The state of Alaska has traditionally relied on oil for revenues, but is now searching for new revenue streams in the midst of consistent budgetary constraints. Governor Mike Dunleavy (R), has proposed the introduction of a lottery (The Alaska Lottery Corporation Act, SB 188/HB 246) to generate revenue that could help the state attain fiscal security.
Dunleavy’s lottery suggestion comes in the wake of intense public scrutiny over the sweeping budget cuts he planned last year, prompting a recall effort against his office currently stuck in the judiciary system. Dunleavy’s new budget proposal no longer features sweeping budget cuts, but does extract heavily from savings. State lawmakers have now spent billions in savings attempting to resolve budget issues stemming from flagging oil prices.
There is no clear picture as of now to what kind of a lottery Alaska wants to have. A lottery corporation has not yet been created to answer this question. Draw games are to generate an additional $5 million to $10 million annually—more revenue could be generated by adding different types of games. Currently, only charitable games are allowed in the state, such as bingo games.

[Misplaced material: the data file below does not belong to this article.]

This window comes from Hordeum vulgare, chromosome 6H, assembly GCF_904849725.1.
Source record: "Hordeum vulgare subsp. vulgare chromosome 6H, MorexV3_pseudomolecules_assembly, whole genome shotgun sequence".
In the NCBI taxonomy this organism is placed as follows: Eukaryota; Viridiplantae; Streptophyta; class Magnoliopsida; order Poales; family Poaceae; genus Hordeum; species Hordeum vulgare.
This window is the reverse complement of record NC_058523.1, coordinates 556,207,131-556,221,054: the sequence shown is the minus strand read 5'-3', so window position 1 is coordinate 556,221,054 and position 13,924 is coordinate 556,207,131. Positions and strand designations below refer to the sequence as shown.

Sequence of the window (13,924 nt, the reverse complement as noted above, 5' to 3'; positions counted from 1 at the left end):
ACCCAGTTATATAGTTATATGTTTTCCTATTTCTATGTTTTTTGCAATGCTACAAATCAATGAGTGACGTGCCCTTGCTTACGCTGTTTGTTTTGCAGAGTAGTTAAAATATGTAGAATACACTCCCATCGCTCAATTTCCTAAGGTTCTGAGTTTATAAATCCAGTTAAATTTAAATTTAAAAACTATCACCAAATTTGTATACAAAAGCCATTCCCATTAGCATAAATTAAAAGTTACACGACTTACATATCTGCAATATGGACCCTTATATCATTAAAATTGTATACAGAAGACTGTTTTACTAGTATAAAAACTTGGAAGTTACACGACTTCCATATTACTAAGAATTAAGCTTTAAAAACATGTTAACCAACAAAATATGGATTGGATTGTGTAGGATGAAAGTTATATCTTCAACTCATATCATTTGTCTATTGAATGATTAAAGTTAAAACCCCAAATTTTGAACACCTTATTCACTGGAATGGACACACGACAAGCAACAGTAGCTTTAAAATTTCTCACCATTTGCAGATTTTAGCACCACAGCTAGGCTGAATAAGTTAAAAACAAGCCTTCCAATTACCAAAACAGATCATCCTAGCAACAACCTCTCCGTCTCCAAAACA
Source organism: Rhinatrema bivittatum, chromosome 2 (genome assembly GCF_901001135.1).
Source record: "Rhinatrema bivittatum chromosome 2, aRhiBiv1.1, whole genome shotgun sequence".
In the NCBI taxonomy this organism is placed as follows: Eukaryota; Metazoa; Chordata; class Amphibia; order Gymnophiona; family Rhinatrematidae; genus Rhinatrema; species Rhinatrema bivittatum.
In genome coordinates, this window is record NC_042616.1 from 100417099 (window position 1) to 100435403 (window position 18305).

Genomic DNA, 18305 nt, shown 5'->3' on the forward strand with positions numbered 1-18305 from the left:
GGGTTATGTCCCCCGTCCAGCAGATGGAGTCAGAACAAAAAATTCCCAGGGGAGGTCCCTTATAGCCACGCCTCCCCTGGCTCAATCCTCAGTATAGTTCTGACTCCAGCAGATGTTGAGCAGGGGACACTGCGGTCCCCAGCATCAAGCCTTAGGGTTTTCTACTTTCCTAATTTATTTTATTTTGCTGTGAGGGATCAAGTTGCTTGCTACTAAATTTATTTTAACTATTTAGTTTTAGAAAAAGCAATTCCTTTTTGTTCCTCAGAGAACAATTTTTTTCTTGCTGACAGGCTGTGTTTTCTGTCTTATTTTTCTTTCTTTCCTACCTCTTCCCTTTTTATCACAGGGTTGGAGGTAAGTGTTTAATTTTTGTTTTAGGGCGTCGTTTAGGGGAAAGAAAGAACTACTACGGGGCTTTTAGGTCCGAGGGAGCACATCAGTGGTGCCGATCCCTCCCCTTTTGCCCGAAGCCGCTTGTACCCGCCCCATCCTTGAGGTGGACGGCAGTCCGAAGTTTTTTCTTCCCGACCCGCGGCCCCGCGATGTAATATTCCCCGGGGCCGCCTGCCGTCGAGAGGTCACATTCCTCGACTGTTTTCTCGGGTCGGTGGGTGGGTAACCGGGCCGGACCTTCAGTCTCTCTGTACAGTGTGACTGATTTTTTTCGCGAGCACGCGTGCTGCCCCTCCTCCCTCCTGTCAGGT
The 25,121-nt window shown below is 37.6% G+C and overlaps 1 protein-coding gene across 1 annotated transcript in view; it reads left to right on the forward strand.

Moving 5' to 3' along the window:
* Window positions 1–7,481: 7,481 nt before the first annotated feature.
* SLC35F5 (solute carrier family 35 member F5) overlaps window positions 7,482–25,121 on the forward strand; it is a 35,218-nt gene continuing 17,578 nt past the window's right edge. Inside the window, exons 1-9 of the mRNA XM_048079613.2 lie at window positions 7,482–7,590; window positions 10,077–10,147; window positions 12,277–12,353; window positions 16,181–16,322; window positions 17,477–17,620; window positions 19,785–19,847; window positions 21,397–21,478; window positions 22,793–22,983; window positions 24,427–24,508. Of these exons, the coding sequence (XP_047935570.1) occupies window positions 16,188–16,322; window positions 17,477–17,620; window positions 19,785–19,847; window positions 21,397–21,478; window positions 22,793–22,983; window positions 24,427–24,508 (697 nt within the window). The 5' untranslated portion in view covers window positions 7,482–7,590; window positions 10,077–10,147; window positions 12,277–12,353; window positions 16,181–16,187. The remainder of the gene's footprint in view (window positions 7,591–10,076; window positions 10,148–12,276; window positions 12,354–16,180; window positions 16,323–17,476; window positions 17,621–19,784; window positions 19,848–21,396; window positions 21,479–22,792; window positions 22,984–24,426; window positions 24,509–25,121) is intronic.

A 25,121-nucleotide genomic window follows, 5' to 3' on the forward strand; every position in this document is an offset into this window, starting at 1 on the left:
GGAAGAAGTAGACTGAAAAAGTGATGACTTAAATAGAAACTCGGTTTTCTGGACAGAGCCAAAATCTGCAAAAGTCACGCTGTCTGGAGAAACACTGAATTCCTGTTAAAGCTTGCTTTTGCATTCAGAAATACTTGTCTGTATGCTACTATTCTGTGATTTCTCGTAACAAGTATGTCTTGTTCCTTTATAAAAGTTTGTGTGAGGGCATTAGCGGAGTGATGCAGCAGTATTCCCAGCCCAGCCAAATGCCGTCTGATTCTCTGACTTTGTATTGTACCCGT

Juneau State Senator Jesse Kiehl (D) stated that Dunleavy’s proposal fails to address the state’s fundamental fiscal weakness. Instead, Kiehl suggested that Alaska is in dire need of systematic tax changes, such as modifying the tax structure for oil, and instituting broad-based taxes, such as an income tax. Alaska has no income or statewide sales tax.
The North American Association of State and Provincial Lotteries noted that Alaska is just one of five states without a lottery—previous attempts to develop a lottery in the state have failed.
Dunleavy’s Bill Second Lottery Bill in Alaska
House Majority Leader Steve Thompson (R) has also filed a lottery bill this year. He praised Dunleavy’s bill, admitting that, while $10 million annually would not be enough to fix all of Alaska’s budget issues, it would be a substantial help.
Thompson’s bill would create a lottery corporation that would administer different types of lottery games, both in-state and multi-state, but would disbar them from operating video lottery terminals or scratch-off ticket games. Dunleavy’s bill states that the lottery proceeds will be earmarked toward a fund for education endowment and social programs geared toward drug abuse, foster care, domestic violence, homelessness, and senior services.